Monday, April 2, 2012

Growing Crystals

In our book, it describes two ways that crystals can form from solution - when water evaporates and leaves the mineral ions behind, or when the solution is so concentrated with dissolved ions that they form in the solution.  We decided to model these two phenomena in our classroom in the simplest way - by showing salt and sugar crystals.

Salt crystals are incredibly easy to show from solution and they look pretty striking when they are done.  For our demonstration, we mixed a solution of salt and warm water, then simply poured it into a shallow pan.  As the water evaporates away overnight, the slow process allows the salt ions time to re-connect into cubic crystals.

Depending on several variables in the solution, the crystals can be tiny cubic growths, or much larger.  Below are some images of both smaller and larger crystals.

Demonstrating crystals forming in solution is a little trickier.  We decided to make rock candy in the classroom.  In a pot or saucepan, mix two parts sugar to one part water and bring the solution to a boil.  This is the only way to ensure that the sugar is completely dissolved.  We used a simple lab burner to do so.  Once the solution has boiled, you can suspend either a string with a weight on the end or a popsicle stick into the solution.  We created a cross-shaped apparatus out of two popsicle sticks and a rubber band to make sure that the stick did not touch the bottom or get stuck to the sides.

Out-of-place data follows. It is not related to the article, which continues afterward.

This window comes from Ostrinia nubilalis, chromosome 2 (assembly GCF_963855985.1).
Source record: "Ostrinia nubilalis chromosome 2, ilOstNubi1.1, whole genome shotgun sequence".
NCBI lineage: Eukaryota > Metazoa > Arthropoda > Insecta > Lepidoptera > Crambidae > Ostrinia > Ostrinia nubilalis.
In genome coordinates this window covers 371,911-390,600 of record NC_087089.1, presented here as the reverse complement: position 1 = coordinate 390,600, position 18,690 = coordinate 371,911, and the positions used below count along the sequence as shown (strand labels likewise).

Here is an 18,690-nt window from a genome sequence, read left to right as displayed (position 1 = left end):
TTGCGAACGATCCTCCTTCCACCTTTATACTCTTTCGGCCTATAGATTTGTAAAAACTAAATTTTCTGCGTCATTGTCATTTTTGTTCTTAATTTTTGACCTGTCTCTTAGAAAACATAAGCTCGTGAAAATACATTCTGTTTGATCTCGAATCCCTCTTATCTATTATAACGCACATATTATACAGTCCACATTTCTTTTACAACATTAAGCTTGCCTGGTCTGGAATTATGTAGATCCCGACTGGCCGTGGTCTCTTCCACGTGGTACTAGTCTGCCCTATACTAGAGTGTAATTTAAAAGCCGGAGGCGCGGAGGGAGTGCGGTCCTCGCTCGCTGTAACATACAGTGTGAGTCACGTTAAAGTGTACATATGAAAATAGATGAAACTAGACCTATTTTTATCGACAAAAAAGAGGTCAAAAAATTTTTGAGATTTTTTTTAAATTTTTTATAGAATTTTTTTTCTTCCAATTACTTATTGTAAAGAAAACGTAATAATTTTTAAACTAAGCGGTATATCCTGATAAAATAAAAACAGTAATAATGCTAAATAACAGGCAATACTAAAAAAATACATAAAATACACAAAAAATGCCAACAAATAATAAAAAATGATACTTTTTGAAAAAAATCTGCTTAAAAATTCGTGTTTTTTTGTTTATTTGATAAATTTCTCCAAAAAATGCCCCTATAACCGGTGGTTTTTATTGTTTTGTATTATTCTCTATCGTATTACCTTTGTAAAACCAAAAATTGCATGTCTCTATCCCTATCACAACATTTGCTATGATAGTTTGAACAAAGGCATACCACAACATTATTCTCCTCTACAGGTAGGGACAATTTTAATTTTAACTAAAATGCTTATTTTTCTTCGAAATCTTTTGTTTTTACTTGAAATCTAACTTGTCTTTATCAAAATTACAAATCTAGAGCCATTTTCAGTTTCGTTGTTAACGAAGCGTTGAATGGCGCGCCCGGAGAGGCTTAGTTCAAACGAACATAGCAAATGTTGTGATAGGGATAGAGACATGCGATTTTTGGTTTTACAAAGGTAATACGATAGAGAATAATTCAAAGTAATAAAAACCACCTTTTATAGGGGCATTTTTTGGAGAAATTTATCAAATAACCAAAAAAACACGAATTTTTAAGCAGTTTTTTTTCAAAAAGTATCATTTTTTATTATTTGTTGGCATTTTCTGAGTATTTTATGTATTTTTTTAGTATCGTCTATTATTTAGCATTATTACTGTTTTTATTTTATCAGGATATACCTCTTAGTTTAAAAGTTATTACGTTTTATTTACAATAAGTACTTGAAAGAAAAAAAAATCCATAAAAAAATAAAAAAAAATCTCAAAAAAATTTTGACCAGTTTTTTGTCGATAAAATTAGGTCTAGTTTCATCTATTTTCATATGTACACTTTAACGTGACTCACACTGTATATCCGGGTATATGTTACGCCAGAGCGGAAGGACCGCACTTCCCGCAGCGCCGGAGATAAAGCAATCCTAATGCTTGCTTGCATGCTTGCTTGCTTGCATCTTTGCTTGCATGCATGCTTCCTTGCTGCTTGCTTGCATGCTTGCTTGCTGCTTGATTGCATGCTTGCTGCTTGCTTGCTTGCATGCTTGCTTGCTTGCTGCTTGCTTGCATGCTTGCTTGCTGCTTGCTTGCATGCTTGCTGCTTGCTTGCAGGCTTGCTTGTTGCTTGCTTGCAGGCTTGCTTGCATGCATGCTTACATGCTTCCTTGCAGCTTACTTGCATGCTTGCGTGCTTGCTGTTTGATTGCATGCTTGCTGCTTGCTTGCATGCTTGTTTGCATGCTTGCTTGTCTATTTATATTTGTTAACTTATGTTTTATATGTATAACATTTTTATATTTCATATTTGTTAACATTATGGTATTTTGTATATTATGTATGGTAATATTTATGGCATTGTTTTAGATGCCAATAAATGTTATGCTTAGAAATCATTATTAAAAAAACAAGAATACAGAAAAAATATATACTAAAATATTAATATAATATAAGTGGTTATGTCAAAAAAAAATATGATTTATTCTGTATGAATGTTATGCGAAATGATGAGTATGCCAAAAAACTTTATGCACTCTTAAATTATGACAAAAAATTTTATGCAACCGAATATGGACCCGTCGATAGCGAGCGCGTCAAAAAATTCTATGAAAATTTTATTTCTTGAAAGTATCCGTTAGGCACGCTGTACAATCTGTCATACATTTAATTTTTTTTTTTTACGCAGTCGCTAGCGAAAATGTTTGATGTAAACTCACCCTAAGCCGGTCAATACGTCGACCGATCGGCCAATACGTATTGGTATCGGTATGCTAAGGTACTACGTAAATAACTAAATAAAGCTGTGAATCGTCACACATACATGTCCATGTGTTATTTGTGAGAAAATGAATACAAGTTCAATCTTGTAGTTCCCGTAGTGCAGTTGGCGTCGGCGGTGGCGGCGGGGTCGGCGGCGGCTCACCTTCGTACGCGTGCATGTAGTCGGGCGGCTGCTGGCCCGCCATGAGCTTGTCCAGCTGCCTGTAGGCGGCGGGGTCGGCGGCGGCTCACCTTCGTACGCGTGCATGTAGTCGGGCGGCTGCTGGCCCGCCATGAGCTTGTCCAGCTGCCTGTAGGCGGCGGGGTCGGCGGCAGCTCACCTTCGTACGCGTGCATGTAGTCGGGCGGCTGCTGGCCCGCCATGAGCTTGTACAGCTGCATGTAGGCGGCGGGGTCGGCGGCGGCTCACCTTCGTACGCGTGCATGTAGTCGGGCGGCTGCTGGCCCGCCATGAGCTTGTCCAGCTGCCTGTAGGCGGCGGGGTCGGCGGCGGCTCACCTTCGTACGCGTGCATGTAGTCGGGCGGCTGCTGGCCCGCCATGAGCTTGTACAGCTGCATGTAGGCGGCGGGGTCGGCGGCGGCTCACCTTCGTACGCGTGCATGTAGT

The salt crystals are typically ready overnight depending on the depth of the water.  I will usually move onward with whatever lesson is scheduled for that day, then allow the students a few minutes at the end of class to analyze their salt crystals and record some data into their lab packets.

The sugar crystals typically take 4-7 days, but some small crystals can be seen in those first few days.  Students will also do the regularly-scheduled lesson for that day, then record their observations on the last day of class.  Technically, these sugar crystals are edible after a quick rinse and a few minutes to dry.

Often, the sugar crystals can be a bit tricky and tend to form along the sides of the cup or beaker more so than along the stick or string.  Either way, crystals will form and they are typically large enough for the kids to pull them out and examine them.  Below is an image of sugar crystals that formed predominantly along the inside of the cup.


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